Academic journal article Harvard Law Review

Constitutional Law - Due Process Clause - Sixth Circuit Endorses Statutory Notice of Procedures to Challenge Municipal Ordinance Violations

Academic journal article Harvard Law Review

Constitutional Law - Due Process Clause - Sixth Circuit Endorses Statutory Notice of Procedures to Challenge Municipal Ordinance Violations

Article excerpt

CONSTITUTIONAL LAW--DUE PROCESS CLAUSE--SIXTH CIRCUIT ENDORSES STATUTORY NOTICE OF PROCEDURES TO CHALLENGE MUNICIPAL ORDINANCE VIOLATIONS.--Shoemaker v. City of Howell, 795 F.3d 553 (6th Cir. 2015), reh'g en banc denied, No. 13-2535, 2015 U.S. App. LEXIS 16363 (6th Cir. Sept. 8, 2015).

The Fourteenth Amendment's Due Process Clause constrains the government's ability to deprive any person of "life, liberty, or property" (1) without adequate procedural safeguards, essentially "some kind of hearing" (2) coupled with "reasonably calculated" notice. (3) However, what makes notice "reasonably calculated" has long puzzled lower courts. in Mullane v. Central Hanover Bank & Trust Co., (4) the Supreme Court declared that, at bottom, notice must be more than "a mere gesture." (5) instead, efforts to notify an individual of a pending action and opportunities to challenge it must be "such as one desirous of actually informing the [individual] might reasonably adopt." (6)

Last July, in Shoemaker v. City of Howell, (7) the Sixth Circuit held that a municipality's failure to notify a homeowner of his ability to challenge a city-ordinance violation did not violate the Due Process Clause. The court found that repeated notices to the homeowner, which cited the relevant city ordinance and gave the phone number for City Hall, provided enough information for him to investigate his procedural remedies. (8) This reasoning distanced procedural due process law from its foundations as a protection of "the deepest notions of what is fair and right and just" (9) in favor of a model that more highly prizes bureaucratic efficiency. As a result, municipalities may find themselves empowered to impose fines with one less procedural constraint.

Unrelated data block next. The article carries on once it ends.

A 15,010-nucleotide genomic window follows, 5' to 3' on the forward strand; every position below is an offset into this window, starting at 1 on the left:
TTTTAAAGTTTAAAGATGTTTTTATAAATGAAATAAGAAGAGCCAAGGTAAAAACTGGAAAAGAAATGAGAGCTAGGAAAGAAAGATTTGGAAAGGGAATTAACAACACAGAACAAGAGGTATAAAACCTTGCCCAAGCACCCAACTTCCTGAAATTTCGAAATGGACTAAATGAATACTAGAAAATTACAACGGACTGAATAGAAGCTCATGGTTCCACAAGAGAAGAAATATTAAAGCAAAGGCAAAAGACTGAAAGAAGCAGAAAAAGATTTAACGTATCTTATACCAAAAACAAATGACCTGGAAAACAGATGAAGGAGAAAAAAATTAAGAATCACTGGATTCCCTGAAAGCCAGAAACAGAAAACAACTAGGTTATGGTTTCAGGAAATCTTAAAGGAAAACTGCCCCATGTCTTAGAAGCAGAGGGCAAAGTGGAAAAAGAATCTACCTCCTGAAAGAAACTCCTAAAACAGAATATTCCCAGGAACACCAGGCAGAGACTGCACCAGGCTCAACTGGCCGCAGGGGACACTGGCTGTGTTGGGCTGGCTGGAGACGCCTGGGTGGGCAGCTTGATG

For over fifty years, the City of Howell, Michigan (the City) has had an ordinance (the Ordinance) requiring any "owner, lessee or occupant" of land to maintain the grassy area between the sidewalk and the curb so as to prevent the "growth of weeds, grass or other rank vegetation to a greater height than eight inches." (10) The Ordinance authorizes the City to notify noncompliant homeowners of their violation, and then to issue fines if the violation persists. (11)

In 2009, the City initiated a road refurbishment program that expanded the width of the grassy curb strip between the City's sidewalks and residential streets. (12) Although Shoemaker had maintained the strip abutting his property as if it were his own since purchasing his home in 2003, city workers told him the curb strip was "not ... on his property," and that "[Shoemaker] had no say in what happened" there. (13) Consequently, Shoemaker stopped mowing the area and refused to maintain the City's improvements. (14)

In August 2010, the City received a complaint about Shoemaker's grass from a neighbor concerned about the potential for the unmanaged vegetation to attract rodents." After visiting the property, a city officer left a door-hanger notice informing Shoemaker that he was in violation of the Ordinance. (16) The notice listed the phone number for City Hall but did not advise that there was any right to contest the violation. (17) Shoemaker apparently mowed the curb strip shortly thereafter. (18) But the City again found Shoemaker in violation in May 2011, and once more in August 2011. (19) This time, Shoemaker took a stand: when a city official returned to inspect the property a few days after leaving the August notice, he observed that although Shoemaker's lawn was mowed, the curb strip remained uncut. (20)

Following the August 2011 violation, Shoemaker phoned the City to object to mowing the curb strip and to request to be ticketed so he could challenge the Ordinance in court. (21) The City refused. Instead, it hired a contractor to mow the area and sent Shoemaker an invoice. (22) The City enforced the Ordinance against Shoemaker three more times, each time using the same procedure. (23) When Shoemaker refused to pay the $600 in accumulated fees and charges, the City placed a tax lien for the amount on Shoemaker's home. …

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